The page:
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Tesla's upcoming Model S entry-level luxury EV

The Tesla Roadster  (Source: Drag Times)
IPO gives electric vehicle startup plenty of cash to work with

A vital chapter in Tesla Motors' history has now been written, with the company's first public stock offering.  The epic success should help Tesla flourish in the short term and help its financially troubled founder, as well.

The stock release comes as the company prepares its entry-level Model S luxury sedan to bring electric vehicles to the masses.  The compan also is working on plans for a Cabriolet replacement to its Roadster, which is being phased out, an electric SUV/crossover, and an electric van.

Propelled by these ambitious plans the company's entrance into the world of public trading proved an emphatic success.  The company raised over $226M USD from share purchases.  Shares, which were expected to sell from between $14 and $16 sold for approximately $17.  Additionally, where initially the company planned to release around 11.1 million shares, it was able to offer 13.3 million shares at this higher cost.

The initial public offering was the first for a U.S. automaker since Ford Motor Co. in 1956.  That IPO was significantly bigger with 10.2 million shares sold, raising nearly $660 million (in 1956 dollars).

Still the Tesla Motors IPO was a tremendous success and should give the young company the money it needs to thrive.  Tesla initially expected to get less than half of the sum it pulled in, initially seeking only $100M USD from stock purchases.

The IPO will also prove vital to Tesla Motors founder and CEO Elon Musk. Musk says he's virtually out of money.  Musk, who invested $70M USD in Tesla, sold 909,212 shares raising $15.3M USD in much-needed cash. 

His stake now drops from 36 percent to 28 percent after his sale.  It should be noted that Tesla Motors as a whole only unloaded 17 percent of its shares to the public.  That means that it is still primarily held by private owners -- the largest of which is Musk.

That also means that Tesla is now valued at roughly $1.33B USD, based on the price of publicly traded shares.

Stock has since risen to over $21.50 a share, earning those who purchased it initially, a healthy 25 percent gain.  That price will likely drop somewhat on profit taking, but its certainly a promising sign for this new star.

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RE: The bottom line on Tesla...
By MrBlastman on 6/30/2010 9:27:08 AM , Rating: 2
That was a stab directly at Tesla--not a truly accurate figure. ;)

But, when you think about it, consider the price range of their flagship car, which is around 109,000.00. That is squarely within the post-luxury semi-exotic range (assuming luxury autos run between 50k-75k), and the amount of people willing to shell out that kind of money for one of these things has diminished quite a bit. In some ways, they are more a novelty than a true primary car replacement.

When you consider that, the amount of people willing to purchase it drops even further. How many people do you see in America buying a 3rd car just for "fun?" Sure, they are out there, there are plenty of 3+ car garages around my house and neighborhood, but they are definitely not a true sampling of America. I happen to live in one of the wealthiest areas of the country, definitely in the top 10, and I have not seen a single Tesla yet.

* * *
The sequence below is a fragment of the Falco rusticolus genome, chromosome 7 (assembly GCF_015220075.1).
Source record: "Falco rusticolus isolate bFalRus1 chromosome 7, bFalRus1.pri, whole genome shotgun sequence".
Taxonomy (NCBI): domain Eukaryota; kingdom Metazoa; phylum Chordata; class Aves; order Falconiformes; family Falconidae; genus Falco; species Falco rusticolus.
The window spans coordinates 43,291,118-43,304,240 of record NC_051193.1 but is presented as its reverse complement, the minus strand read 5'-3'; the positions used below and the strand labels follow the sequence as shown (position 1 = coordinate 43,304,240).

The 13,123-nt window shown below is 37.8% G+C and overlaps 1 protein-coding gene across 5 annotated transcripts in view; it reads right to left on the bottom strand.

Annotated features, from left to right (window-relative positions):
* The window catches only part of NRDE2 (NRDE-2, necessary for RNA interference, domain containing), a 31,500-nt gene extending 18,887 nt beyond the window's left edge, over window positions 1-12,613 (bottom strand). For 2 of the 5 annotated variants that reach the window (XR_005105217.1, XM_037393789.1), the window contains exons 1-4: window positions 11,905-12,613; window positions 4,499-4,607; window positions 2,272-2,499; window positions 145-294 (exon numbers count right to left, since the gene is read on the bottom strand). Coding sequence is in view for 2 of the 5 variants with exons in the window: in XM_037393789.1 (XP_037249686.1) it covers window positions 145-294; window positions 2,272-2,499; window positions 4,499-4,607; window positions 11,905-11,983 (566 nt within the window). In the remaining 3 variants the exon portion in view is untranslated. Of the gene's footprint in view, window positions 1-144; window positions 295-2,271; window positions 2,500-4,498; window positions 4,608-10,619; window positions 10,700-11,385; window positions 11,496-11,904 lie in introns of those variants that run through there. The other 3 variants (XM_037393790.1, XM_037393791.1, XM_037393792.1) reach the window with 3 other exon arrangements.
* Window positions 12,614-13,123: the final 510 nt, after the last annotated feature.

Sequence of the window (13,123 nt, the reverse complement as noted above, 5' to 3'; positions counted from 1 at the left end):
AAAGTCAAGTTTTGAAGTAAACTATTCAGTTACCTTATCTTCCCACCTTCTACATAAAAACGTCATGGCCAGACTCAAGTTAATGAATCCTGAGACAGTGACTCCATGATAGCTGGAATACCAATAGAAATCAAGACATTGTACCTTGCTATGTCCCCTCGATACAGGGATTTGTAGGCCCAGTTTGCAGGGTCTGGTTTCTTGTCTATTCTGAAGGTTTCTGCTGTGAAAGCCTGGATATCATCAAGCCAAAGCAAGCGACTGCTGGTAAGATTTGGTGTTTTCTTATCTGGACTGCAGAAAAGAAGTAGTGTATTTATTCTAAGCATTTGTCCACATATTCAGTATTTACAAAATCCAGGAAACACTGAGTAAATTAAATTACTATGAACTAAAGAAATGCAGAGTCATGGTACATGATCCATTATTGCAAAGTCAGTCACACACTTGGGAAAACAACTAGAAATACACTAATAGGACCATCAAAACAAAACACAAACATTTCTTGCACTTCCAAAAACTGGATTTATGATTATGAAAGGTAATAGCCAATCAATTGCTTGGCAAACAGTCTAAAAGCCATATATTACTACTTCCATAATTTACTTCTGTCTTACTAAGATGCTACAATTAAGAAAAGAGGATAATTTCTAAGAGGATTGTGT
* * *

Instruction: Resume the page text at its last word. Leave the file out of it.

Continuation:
Now, this is all conjecture and speculation, but, if you factor in these observations and thoughts, you can not assume that Tesla will ramp up nearly as fast as Ford did. Think about it for a minute--Ford created the Model T, a car for the masses, optimized through a production line and its cost was brought down substantially. It was not a car for the "wealthy," but a car for the everyman. Their target demographic was far broader than Tesla has limited themselves to.

Second, factor in all the competition Tesla will be facing from the other car manufacturers. Now, to be fair they are producing cars in a much lower price point, but, they detract from the novelty of owning a Tesla car. Sure, there will be those who scoff at the lower priced offerings and buy a Tesla to have an electric sports car, but, I'd argue that they are the same people that would have wanted to buy one anyways.

I don't think it is fair to say that you'd see explosive growth as a result. What Tesla needs in order to "break out," if this is truly a niche area they are going after with their flagship car--the sports enthusiast area, is some inspiration for their car beyond what it "does," such as some major race championships under their belt. If they can prove their mettle, which, when you consider the range, races are hard to even complete, you have a problem. A problem that I dare say Tesla still hasn't figured out how to overcome.

As a result, my halfhearted figure of 10% a quarter growth, doesn't look all to bad. They need a flame to ignite their brand. The IPO will get their name buzzing around, but, those who invest are also the sort who like to see numbers and results, the hype will only drive things for so long.

I compare Tesla to perhaps the potential of Google... without the numbers that Google had to back them up.

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